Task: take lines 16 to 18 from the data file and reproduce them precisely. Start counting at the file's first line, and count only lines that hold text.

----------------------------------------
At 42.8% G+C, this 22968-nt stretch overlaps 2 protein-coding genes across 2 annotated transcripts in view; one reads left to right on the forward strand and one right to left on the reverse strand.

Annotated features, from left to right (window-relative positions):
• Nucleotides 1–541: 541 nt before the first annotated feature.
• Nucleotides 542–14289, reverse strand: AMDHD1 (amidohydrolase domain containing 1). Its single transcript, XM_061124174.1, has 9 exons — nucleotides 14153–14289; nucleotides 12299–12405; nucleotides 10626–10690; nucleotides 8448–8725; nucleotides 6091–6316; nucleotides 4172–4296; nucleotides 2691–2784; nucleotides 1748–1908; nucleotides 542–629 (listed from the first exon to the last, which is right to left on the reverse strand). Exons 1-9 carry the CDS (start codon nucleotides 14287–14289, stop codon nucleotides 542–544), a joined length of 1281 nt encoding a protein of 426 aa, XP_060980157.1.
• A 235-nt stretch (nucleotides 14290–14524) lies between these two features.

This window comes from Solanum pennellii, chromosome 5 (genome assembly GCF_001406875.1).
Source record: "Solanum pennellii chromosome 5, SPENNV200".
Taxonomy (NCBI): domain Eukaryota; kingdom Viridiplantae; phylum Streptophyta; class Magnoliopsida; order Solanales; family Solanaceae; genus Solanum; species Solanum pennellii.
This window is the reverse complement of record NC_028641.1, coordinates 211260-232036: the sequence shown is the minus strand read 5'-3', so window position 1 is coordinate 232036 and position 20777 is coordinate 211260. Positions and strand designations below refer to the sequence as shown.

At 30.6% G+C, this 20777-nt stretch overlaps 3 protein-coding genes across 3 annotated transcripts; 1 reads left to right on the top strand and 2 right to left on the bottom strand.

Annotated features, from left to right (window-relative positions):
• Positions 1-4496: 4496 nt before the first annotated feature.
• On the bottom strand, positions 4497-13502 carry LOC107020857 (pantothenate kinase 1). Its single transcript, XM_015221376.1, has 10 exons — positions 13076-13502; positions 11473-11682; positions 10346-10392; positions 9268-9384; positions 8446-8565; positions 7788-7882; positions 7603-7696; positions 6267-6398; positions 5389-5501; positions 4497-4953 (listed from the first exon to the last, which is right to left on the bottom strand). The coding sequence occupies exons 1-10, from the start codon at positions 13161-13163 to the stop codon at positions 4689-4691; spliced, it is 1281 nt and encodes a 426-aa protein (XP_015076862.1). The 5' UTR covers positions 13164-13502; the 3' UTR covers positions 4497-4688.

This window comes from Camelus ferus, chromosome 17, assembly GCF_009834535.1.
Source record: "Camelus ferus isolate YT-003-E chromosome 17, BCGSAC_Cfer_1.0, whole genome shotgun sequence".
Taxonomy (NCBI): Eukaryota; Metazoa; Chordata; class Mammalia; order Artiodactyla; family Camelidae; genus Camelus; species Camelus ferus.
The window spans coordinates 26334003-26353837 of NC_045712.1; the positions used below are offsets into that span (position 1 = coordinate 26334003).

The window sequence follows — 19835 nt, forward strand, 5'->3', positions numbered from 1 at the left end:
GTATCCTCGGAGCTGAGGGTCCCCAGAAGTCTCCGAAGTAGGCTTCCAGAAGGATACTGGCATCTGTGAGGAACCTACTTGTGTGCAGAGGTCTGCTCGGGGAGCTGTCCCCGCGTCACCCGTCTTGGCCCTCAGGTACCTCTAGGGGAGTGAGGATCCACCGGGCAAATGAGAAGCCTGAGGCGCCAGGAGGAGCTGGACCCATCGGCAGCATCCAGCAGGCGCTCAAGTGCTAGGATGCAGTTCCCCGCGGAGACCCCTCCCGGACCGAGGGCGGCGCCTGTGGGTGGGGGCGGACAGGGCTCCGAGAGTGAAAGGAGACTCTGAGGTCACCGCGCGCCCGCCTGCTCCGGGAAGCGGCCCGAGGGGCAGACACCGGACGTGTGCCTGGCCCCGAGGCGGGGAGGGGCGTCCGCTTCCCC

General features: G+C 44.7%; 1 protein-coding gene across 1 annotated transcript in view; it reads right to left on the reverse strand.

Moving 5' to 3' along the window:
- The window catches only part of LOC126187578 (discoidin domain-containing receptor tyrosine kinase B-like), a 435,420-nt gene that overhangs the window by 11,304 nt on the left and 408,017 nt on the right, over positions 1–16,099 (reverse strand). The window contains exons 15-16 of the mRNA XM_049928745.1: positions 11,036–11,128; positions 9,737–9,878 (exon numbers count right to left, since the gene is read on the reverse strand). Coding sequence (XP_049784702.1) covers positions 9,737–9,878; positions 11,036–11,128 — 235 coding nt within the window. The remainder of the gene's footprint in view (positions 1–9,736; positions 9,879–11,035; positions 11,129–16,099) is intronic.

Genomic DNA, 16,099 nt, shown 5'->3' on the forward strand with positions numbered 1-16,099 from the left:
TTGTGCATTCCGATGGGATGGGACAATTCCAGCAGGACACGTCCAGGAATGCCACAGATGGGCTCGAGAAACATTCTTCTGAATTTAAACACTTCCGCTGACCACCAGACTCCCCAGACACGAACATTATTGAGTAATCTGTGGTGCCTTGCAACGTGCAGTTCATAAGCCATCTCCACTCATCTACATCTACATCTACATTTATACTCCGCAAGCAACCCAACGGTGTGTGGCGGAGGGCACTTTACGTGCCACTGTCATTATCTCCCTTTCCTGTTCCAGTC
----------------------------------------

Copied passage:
Taxonomy (NCBI): Eukaryota; Metazoa; Chordata; class Mammalia; order Artiodactyla; family Camelidae; genus Camelus; species Camelus ferus.
The window spans coordinates 26334003-26353837 of NC_045712.1; the positions used below are offsets into that span (position 1 = coordinate 26334003).

The window sequence follows — 19835 nt, forward strand, 5'->3', positions numbered from 1 at the left end: